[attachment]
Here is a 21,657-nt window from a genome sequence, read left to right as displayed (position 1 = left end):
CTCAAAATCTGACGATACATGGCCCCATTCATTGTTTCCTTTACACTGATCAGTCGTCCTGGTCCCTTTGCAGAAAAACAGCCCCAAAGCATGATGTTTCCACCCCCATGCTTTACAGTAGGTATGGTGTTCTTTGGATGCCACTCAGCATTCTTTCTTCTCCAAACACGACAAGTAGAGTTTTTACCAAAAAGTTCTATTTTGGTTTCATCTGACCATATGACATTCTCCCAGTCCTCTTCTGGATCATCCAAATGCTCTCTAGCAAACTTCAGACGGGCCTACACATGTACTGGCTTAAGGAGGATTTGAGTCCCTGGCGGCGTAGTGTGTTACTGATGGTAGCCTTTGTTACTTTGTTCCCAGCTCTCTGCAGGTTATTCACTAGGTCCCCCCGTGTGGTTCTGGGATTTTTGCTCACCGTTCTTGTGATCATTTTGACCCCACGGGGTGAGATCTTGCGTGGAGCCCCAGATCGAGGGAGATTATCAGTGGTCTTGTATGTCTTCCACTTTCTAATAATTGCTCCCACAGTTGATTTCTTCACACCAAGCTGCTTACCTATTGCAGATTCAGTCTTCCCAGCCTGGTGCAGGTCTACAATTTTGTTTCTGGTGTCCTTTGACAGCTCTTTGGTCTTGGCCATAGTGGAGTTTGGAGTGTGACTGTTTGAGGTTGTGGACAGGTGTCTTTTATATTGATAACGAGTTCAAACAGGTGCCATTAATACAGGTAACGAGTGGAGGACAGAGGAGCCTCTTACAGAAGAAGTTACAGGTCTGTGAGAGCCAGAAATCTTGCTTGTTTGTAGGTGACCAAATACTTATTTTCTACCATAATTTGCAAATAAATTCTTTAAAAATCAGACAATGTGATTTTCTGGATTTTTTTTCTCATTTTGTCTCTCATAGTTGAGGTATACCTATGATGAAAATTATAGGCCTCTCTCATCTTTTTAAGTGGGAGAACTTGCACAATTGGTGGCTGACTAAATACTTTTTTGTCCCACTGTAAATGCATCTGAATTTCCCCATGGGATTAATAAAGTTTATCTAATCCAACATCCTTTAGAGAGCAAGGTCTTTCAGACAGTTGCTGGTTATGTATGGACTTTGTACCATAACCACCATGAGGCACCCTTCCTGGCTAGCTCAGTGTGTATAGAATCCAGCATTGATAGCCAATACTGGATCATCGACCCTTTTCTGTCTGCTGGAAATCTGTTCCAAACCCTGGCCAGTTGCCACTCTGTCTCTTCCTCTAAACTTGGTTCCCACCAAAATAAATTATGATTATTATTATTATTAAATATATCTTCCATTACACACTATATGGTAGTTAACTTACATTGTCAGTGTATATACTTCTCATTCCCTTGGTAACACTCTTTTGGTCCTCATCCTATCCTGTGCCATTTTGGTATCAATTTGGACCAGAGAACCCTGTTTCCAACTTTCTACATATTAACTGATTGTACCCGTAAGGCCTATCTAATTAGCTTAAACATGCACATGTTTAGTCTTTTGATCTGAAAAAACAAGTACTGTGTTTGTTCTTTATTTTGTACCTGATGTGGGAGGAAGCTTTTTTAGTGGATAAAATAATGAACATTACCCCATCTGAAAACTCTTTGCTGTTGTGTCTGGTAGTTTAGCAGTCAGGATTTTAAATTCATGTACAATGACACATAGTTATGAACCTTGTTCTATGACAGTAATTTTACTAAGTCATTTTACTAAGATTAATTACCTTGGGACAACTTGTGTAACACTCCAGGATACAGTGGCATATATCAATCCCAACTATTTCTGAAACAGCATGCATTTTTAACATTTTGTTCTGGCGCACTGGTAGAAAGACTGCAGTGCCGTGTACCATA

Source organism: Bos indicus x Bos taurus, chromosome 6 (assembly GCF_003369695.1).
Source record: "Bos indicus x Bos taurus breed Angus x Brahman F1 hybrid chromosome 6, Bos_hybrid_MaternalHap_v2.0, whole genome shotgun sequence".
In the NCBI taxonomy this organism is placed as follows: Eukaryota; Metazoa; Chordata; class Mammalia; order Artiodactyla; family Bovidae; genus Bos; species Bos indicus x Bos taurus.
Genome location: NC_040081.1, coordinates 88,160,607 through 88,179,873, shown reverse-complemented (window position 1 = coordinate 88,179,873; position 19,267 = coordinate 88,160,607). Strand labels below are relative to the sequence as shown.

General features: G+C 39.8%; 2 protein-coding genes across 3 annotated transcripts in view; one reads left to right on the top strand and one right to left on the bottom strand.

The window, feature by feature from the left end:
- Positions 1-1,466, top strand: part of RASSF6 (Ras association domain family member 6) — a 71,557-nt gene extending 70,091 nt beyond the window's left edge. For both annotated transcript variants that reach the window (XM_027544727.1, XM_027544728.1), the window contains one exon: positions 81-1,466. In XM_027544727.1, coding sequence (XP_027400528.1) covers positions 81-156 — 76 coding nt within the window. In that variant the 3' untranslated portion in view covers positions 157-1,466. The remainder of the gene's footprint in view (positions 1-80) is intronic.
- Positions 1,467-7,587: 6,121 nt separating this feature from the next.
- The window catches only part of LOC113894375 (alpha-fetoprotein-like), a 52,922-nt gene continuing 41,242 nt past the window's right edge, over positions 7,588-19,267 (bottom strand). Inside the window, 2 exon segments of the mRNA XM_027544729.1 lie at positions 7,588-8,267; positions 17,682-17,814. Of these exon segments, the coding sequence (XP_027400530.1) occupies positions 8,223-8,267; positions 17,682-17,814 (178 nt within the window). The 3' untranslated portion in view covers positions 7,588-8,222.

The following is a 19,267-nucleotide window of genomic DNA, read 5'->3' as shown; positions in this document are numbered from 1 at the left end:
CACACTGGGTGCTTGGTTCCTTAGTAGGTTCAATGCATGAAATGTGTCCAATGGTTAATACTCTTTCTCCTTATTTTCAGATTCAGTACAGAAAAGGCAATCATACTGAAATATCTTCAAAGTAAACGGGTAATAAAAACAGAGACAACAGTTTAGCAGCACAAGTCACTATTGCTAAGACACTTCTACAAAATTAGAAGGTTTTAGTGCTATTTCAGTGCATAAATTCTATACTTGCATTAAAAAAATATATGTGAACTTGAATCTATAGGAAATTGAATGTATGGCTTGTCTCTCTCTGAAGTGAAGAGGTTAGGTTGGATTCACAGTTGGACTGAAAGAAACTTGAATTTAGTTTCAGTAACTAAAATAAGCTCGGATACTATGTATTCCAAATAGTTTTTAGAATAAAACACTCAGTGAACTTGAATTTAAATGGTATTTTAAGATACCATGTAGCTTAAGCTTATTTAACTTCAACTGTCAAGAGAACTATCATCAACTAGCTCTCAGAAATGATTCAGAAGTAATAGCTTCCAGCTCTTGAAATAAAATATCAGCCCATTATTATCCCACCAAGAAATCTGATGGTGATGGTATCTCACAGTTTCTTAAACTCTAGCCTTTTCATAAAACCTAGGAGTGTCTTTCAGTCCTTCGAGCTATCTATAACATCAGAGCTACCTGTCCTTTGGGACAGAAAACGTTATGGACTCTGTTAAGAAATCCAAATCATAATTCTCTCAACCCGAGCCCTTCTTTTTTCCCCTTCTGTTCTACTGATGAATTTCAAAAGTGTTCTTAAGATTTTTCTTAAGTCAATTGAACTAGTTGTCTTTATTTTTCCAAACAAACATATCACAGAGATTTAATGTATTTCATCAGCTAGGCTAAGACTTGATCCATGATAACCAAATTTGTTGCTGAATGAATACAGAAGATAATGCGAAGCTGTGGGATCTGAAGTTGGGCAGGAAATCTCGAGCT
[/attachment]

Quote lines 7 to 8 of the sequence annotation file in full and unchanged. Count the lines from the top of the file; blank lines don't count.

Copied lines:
General features: G+C 39.8%; 2 protein-coding genes across 3 annotated transcripts in view; one reads left to right on the top strand and one right to left on the bottom strand.

The window, feature by feature from the left end: